We introduced a Bayes method for joint analysis of transcripts and markers. If a marker is associated with at least one transcript, this marker is considered as a candidate eQTL. However, it is rare that an eQTL sits exactly at a marker position. Therefore, the marker analysis will provide biased estimates for both the locations and the sizes of the eQTL unless the marker density is sufficiently high. The method can be extended so that eQTL can be mapped to arbitrary positions between markers. This is equivalent to the extension of individual marker analysis to interval mapping for quantitative trait loci. Note that QTL locations were often treated as fixed in QTL analyses (Hoeschele and VanRaden 1993a,b). In a very recent interval mapping technique, such as that in Wang *et al*. (2005), a QTL was allowed to take a position varying within a marker interval, leading to locating QTL and estimating their effects more precisely. This extension will add extra complexity to the existing method because eQTL positions become parameters also and are subject to similar Monte Carlo sampling in the Bayesian analysis. Two approaches can be taken for such an extension. One is the fixed-interval approach where one potential eQTL is assumed in each marker interval. The prior distribution of the location of the putative eQTL is uniform within the interval. The posterior distribution can be inferred and a realized location can be sampled using the Metropolis–Hastings method (Metropolis *et al*. 1953; Hastings 1970). If an interval has no eQTL, the posterior distribution will remain uniform and the eQTL effect will be shrunken to zero. If an interval does cover an eQTL, the posterior distribution of the eQTL location will be peaked at the true location and the eQTL effect will be estimated subject to no shrinkage (Wang *et al*. 2005). When the marker density is high and markers are unevenly distributed along the genome, the variable-interval approach may be adopted to sample the eQTL location (Wang *et al*. 2005), where the number of eQTL included in the model can be substantially less than the number of marker intervals. The eQTL genotypes are always missing, but realized genotypes can be sampled from the distribution given in Equation 10 of the *Missing markers* section.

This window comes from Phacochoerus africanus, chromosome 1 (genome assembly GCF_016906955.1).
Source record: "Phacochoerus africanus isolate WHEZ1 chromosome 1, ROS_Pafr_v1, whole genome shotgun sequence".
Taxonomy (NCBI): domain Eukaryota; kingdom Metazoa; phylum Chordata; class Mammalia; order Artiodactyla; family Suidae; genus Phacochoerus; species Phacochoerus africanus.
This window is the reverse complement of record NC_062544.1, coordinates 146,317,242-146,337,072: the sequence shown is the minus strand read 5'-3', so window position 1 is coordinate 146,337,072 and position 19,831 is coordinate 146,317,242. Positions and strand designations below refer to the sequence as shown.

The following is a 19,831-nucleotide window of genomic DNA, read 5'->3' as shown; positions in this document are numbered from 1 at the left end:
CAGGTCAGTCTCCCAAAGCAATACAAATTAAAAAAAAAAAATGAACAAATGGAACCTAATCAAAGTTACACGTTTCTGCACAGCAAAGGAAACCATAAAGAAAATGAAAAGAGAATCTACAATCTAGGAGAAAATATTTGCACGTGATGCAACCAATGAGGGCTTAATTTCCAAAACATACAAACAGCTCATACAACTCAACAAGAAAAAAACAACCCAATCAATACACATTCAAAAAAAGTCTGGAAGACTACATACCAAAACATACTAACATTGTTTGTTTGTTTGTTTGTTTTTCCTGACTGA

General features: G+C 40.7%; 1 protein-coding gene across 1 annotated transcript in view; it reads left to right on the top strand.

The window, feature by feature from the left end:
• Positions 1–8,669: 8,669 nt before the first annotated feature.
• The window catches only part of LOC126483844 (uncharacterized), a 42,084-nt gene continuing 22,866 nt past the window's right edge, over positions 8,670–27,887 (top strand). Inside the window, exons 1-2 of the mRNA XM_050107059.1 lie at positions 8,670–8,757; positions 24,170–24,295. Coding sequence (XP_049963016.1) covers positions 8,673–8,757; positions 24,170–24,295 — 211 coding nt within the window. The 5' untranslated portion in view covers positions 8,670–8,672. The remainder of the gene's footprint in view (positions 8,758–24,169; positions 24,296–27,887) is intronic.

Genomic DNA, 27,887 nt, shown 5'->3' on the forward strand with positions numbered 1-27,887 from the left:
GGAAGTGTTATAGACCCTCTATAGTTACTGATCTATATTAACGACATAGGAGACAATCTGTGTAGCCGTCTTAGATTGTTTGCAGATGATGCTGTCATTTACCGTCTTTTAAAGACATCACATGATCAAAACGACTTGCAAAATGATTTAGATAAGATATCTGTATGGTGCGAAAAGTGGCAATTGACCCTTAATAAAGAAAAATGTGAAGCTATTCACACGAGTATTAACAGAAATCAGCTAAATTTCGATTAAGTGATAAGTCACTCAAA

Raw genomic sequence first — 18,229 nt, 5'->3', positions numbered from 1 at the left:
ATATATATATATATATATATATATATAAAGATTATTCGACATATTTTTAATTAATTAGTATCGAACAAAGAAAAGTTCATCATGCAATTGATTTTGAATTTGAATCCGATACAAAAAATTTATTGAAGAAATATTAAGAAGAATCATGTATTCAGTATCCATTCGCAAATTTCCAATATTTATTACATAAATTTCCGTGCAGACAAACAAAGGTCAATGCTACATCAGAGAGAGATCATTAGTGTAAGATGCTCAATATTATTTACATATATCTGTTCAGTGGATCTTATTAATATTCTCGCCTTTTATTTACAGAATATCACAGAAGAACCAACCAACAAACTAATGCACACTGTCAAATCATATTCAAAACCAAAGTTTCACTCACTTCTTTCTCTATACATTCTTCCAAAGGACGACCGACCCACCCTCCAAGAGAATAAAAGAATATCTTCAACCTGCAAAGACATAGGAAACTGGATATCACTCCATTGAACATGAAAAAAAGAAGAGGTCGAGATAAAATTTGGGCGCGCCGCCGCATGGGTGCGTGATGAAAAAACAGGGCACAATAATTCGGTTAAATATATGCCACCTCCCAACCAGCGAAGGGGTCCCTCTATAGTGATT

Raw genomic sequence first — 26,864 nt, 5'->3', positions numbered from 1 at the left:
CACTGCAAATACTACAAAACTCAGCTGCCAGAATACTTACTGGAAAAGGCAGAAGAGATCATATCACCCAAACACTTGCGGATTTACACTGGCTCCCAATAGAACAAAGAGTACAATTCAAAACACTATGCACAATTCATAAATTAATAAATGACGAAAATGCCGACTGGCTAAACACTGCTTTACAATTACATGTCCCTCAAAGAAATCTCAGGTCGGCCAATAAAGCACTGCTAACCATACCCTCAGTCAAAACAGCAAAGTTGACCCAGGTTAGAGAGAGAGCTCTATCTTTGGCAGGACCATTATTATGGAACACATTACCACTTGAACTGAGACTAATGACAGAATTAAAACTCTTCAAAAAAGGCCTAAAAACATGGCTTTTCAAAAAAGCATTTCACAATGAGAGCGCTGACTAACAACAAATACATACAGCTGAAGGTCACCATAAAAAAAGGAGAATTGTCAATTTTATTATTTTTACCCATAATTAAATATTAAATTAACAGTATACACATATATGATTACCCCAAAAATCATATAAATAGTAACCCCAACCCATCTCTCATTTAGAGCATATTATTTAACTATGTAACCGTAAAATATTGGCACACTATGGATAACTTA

Mapping eQTL is an important subject in the field of statistical genomics. Current methods for eQTL mapping rely mostly on either a microarray analysis procedure or a QTL mapping statistic since no well thought out statistical method has emerged. The proposed joint analysis is one of the very few studies particularly targeting this subject. The field of eQTL mapping is very young and needs substantial effort from scientists across multidisciplinary fields to become a mature science. The proposed BAYES method may still be very crude, but it provides a starting point from which more comprehensive techniques can be developed.

## Acknowledgments

This research was supported by National Institutes of Health grant R01-GM55321 and National Science Foundation grant DBI-0345205 to S.X.

## Footnotes

Communicating editor: J. B. Walsh

- Received September 5, 2006.
- Accepted February 11, 2007.

- Copyright © 2007 by the Genetics Society of America